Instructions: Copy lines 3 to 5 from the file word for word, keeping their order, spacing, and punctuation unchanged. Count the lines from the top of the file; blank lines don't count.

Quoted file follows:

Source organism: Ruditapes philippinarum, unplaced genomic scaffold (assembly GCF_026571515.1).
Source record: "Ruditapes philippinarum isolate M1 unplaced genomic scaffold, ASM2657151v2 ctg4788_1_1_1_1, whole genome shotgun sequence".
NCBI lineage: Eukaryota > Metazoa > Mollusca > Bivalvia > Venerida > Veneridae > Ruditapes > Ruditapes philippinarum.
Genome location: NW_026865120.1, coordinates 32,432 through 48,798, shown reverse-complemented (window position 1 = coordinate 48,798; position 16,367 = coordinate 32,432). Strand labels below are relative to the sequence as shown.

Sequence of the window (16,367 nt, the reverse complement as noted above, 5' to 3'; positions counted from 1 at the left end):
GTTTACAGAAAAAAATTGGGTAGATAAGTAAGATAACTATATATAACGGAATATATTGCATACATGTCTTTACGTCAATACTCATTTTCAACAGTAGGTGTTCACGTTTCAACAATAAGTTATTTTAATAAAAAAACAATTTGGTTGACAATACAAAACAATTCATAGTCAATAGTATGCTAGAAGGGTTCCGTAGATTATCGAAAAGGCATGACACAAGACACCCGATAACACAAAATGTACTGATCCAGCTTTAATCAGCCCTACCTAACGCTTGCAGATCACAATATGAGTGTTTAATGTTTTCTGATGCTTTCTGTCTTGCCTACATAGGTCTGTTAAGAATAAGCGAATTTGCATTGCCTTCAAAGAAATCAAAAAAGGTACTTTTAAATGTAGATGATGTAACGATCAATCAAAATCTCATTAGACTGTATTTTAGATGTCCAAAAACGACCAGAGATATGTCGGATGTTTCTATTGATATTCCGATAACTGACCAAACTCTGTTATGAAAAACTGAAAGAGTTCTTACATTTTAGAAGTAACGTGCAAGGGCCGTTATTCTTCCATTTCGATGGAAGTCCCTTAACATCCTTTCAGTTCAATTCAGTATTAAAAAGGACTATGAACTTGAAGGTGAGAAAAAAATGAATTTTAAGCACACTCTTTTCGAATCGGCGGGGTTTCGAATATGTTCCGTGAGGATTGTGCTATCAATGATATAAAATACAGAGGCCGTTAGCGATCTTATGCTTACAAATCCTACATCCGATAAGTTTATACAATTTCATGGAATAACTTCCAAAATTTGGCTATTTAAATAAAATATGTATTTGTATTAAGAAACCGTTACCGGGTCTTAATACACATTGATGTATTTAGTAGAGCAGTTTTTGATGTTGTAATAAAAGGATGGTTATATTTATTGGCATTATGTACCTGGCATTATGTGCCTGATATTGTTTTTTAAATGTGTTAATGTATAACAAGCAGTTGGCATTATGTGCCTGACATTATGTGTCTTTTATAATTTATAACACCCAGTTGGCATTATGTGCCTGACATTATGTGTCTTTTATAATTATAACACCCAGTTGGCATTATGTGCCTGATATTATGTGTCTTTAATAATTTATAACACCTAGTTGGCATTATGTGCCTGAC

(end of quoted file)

NCBI lineage: Eukaryota > Metazoa > Mollusca > Bivalvia > Venerida > Veneridae > Ruditapes > Ruditapes philippinarum.
Genome location: NW_026865120.1, coordinates 32,432 through 48,798, shown reverse-complemented (window position 1 = coordinate 48,798; position 16,367 = coordinate 32,432). Strand labels below are relative to the sequence as shown.

Sequence of the window (16,367 nt, the reverse complement as noted above, 5' to 3'; positions counted from 1 at the left end):